The State Board of Education has approved tuition and fee increases proposed by the state's colleges and universities for next year as requested by each institution: 4 percent for Lewis-Clark State College; 6.1 percent for the University of Idaho; 5.7 percent for Boise State University; 4.7 percent for Idaho State University; and 4.7 percent for Eastern Idaho Technical College. You can read my full story here at spokesman.com.
All the votes were unanimous except the U of I and BSU increases, which passed on 5-2 votes, after board member Ken Edmunds said he worried that state lawmakers expected lower increases and said, “Regardless of what's happening in other states, the barrier to our students is significant … due to financial issues.” Edmunds and board President Richard Westerberg cast the dissenting votes.
Student body officials from the schools backed the increases; among their reasons: If the schools can't hire enough instructors for them to get the classes they need, they can't graduate on time, and their education will cost even more. BSU President Bob Kustra told the board, “We are all dealing with what is a balancing act, balancing affordability against the quality of the education we are able to afford our students.” He noted that after an extensive public-involvement program on his campus, the recommendation presented to him was for a 7.2 percent increase, but he worried about the message that would send to prospective parents and students “about the cost of higher education today. … I came down on 5.7 percent as a realistic approach to what Boise State needs to fund itself.”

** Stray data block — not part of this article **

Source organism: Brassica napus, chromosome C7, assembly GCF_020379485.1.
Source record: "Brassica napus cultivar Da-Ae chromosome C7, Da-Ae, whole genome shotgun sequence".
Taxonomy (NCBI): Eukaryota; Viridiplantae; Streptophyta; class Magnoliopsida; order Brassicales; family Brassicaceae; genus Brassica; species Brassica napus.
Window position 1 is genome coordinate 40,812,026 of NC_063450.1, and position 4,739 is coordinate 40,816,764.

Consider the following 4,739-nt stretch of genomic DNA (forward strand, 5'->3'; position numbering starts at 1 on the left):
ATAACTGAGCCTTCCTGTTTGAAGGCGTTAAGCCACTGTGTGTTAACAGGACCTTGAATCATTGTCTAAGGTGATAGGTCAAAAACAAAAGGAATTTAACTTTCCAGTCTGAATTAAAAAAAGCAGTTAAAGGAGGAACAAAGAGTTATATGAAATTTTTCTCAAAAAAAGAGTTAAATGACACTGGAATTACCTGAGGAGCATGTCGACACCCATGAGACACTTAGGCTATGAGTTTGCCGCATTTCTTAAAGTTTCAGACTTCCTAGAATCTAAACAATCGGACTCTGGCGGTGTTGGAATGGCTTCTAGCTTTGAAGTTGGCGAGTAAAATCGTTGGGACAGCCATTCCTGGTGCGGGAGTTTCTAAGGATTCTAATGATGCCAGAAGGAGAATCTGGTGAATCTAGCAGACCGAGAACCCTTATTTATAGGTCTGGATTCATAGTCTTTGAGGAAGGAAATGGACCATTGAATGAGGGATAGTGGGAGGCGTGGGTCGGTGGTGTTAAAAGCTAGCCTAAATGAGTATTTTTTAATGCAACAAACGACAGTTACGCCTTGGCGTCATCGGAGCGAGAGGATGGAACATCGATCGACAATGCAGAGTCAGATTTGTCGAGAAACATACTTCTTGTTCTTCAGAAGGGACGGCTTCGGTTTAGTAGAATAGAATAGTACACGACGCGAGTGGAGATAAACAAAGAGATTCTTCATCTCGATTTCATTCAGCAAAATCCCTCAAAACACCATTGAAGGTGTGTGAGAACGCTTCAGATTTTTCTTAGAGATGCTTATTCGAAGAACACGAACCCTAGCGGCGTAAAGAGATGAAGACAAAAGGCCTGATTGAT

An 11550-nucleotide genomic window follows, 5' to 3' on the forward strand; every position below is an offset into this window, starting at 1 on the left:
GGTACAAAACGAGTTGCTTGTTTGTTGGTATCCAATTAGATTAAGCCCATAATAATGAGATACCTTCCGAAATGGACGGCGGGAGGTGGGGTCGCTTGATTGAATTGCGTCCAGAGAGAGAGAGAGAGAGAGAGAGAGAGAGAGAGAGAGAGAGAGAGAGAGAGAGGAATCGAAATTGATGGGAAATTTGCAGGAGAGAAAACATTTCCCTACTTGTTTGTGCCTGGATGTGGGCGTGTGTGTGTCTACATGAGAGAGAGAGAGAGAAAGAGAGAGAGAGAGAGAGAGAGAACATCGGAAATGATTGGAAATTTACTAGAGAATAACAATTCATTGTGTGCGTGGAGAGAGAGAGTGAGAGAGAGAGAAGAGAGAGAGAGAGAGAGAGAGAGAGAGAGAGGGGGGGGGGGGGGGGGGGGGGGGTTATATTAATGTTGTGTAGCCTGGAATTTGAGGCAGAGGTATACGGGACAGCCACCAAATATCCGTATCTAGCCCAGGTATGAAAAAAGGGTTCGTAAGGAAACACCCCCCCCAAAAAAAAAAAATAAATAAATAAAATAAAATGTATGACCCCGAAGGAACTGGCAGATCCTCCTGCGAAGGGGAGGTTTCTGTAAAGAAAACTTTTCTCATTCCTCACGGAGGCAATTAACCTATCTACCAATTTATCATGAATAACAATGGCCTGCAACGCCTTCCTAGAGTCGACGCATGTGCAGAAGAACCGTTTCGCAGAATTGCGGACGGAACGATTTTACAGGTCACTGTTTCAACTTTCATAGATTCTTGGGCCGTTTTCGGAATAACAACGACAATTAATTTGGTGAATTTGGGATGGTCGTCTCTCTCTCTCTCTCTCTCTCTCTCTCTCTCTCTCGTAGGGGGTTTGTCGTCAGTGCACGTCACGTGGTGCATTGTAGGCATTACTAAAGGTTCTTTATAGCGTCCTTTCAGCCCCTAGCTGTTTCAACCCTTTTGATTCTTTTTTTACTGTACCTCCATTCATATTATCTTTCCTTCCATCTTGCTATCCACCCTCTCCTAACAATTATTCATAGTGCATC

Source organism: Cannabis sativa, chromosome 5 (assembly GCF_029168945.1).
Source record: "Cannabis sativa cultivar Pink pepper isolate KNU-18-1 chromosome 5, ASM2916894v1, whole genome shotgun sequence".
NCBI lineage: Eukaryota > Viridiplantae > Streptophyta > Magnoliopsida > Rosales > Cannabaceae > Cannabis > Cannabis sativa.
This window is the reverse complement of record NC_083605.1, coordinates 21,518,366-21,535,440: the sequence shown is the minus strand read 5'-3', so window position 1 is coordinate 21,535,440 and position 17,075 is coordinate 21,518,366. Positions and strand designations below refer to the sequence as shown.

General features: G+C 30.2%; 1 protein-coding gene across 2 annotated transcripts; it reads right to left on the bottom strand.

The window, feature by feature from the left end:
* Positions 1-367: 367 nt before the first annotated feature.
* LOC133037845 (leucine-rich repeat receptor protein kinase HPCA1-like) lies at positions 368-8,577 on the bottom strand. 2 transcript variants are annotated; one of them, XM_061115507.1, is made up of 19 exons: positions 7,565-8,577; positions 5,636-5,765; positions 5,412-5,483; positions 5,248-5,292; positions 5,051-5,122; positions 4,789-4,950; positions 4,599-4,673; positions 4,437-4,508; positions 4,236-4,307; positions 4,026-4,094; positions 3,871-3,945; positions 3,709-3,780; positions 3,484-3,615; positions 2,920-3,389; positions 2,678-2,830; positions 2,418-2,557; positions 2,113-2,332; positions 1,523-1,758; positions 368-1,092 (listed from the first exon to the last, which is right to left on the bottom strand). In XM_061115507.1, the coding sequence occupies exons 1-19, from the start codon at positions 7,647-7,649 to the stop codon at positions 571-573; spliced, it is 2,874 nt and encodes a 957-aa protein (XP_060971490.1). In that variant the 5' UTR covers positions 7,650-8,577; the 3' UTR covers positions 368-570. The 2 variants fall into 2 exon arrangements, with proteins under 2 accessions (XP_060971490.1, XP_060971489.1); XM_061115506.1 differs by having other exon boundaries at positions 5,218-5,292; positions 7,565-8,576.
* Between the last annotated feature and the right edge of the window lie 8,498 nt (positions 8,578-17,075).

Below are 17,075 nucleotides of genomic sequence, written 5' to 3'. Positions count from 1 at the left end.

He noted, “We are agonizing here over what is … some of the most modest, affordable, bargain-rated tuitions anywhere in the United States of America. That's really a credit, I think, to this board, it's a credit to the universities the board holds responsible that we can do what we do with the minimum expenditure from our students when it comes to tuition.”
ISU President Arthur Vailas told the board that public university tuition has been going up across the country for years, whether state appropriations are up or down. “It's because the universities … have been in a catch-up mode for the last 25 years,” he said.
Board member Milford Terrell, who made all the motions, cited “the compelling arguments that I've heard here today that we're still under most of our sister institutions throughout the United States. … We're still the best deal in town.”